The effects of different stocking rates with grazing dairy cows, respectively post-grazing sward height (GHVP) were studied on herbage quality and milk production in a rotational grazing system under organic farming conditions. During three vegetation periods cows in production were divided into two groups on the organic farm l’Abbaye (Sorens, canton of Fribourg). 15% more grazing area was provided for the “low stocking rate” (BSN) group compared with the “high stocking rate” (BSH) group. GHVP of BSH was decisive for the simultaneous change of the sub-paddocks. Over the three vegetation periods the average stocking rates were 2.0, 2.3, 2.3 and 1.7, 2.0, 1.9 cows per ha for BSH and BSN respectively. The offered herbage mass for BSN contained significantly lower levels of RA, RP, APDE, APDN and K as well as higher levels of RF and NDF. The levels of ADF, sugar, Ca, P, Mg and NEL were unaffected by the treatments. No significant differences were found for milk production per cow. Only milk production per ha of BSH was higher. The treatments had hardly any influence on milk composition. The allocation of larger grazing area without pasture topping led to a lower pasture quality on average throughout vegetation period. Increasing the stocking rate, within certain limits, barely reduces the milk production per cow, but considerably improves the utilisation of grown herbage and hence milk production per ha.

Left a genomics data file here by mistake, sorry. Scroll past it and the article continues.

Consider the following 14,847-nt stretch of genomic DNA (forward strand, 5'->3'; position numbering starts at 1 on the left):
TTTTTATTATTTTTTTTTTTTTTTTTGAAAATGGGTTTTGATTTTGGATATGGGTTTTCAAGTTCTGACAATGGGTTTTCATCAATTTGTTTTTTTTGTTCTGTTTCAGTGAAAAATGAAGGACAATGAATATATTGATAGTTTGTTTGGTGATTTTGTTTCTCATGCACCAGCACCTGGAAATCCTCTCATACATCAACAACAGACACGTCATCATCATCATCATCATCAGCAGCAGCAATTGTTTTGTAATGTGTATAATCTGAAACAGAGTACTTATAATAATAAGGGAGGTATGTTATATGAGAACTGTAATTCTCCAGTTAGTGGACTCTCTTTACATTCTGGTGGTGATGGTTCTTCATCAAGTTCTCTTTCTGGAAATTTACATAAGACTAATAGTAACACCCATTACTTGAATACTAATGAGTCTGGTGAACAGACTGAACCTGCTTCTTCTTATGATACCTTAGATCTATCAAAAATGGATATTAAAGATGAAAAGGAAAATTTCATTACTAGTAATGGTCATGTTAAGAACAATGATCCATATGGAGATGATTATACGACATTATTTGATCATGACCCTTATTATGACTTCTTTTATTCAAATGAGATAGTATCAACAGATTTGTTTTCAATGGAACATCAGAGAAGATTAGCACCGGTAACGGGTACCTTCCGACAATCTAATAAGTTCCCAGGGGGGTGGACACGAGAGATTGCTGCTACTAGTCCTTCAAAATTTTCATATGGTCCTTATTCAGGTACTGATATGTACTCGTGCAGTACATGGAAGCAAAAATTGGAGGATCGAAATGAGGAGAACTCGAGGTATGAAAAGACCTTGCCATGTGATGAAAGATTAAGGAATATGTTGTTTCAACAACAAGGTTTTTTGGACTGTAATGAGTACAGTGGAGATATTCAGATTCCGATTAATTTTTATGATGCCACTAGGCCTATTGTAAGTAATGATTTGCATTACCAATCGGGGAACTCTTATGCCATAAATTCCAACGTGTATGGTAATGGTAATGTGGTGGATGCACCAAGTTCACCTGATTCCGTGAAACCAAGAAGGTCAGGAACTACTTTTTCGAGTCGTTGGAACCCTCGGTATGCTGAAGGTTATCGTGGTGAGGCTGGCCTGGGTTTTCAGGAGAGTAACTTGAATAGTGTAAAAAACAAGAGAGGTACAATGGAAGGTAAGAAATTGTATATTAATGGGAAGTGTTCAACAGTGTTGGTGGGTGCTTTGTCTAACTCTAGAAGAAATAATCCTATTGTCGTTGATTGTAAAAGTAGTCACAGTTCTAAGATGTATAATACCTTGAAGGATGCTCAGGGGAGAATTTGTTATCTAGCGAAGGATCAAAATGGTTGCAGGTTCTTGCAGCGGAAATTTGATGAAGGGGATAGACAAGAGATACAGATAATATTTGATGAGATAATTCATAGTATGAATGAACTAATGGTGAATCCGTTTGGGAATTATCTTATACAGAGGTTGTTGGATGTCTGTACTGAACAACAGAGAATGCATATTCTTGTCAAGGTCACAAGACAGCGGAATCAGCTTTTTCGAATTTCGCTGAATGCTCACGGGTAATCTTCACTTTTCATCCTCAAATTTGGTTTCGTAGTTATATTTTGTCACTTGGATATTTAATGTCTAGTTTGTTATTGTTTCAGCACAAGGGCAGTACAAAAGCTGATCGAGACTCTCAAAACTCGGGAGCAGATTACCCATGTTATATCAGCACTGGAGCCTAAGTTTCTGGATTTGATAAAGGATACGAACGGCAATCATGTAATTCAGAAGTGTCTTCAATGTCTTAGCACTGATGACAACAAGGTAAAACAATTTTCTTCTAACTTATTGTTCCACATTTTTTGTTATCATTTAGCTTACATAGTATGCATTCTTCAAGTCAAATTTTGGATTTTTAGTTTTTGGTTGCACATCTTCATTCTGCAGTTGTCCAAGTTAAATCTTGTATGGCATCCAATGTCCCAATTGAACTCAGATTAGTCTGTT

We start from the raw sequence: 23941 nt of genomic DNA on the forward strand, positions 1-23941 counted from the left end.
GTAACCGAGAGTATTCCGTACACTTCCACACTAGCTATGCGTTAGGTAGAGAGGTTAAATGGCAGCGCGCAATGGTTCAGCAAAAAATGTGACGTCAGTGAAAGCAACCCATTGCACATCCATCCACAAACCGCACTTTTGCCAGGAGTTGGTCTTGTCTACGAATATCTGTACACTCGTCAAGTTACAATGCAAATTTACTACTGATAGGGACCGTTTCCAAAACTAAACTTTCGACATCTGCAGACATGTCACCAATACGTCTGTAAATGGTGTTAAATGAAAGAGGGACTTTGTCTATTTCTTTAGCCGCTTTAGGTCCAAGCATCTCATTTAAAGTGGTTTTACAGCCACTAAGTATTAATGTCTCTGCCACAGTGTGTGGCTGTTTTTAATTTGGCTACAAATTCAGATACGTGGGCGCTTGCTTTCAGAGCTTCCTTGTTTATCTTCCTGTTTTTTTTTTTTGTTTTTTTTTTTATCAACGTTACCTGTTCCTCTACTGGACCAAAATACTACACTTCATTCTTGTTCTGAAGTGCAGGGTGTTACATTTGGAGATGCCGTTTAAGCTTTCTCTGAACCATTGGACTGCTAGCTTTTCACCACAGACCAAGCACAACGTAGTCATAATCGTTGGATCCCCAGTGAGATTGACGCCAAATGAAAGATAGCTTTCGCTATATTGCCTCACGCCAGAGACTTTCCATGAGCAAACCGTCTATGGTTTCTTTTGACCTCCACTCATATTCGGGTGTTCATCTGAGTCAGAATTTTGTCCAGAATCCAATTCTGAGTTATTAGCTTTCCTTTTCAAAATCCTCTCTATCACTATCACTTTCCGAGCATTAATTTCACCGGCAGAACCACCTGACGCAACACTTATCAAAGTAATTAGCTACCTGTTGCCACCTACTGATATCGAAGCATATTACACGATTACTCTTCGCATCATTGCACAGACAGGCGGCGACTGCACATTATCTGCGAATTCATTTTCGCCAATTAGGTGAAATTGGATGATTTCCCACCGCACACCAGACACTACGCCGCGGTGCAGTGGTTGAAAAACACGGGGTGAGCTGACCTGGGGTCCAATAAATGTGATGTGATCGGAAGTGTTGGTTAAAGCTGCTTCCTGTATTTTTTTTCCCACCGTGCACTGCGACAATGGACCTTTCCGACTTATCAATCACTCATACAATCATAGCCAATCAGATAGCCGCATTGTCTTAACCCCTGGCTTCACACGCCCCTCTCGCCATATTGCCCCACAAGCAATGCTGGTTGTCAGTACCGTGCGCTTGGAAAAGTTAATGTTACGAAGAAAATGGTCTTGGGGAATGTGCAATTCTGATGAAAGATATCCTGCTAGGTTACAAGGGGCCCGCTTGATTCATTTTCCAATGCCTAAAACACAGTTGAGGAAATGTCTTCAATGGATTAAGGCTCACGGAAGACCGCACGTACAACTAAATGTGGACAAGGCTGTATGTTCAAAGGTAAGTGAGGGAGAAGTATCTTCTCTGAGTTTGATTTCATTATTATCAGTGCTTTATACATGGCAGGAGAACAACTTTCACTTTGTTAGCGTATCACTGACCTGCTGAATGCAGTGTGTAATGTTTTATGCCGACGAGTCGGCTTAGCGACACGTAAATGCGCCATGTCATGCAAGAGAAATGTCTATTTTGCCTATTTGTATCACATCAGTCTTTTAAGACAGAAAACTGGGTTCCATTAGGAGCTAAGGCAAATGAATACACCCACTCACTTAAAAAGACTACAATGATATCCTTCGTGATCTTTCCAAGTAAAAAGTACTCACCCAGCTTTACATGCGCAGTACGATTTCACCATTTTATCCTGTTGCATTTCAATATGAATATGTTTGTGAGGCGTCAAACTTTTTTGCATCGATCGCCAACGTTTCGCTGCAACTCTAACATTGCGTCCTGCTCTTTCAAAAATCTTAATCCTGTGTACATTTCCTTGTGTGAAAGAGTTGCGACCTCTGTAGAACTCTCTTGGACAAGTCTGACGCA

Stable climate has an important impact on the respiratory health of horses. In a study on indoor climate quality, three different ventilation systems were tested.
Although milk-production oriented (MPO) cow breeds have also become established in the mountain region, farms with the dual-purpose ‘Original Simmental’ breed are proving to be economically viable, with lower costs and higher direct payments making up for lower revenues from milk.
High milk yields before drying-off increase the risk of udder infections during the dry period. An online survey highlights what drying-off methods are currently used and how farmers rate the ‘incomplete milking’ approach for reducing milk yield.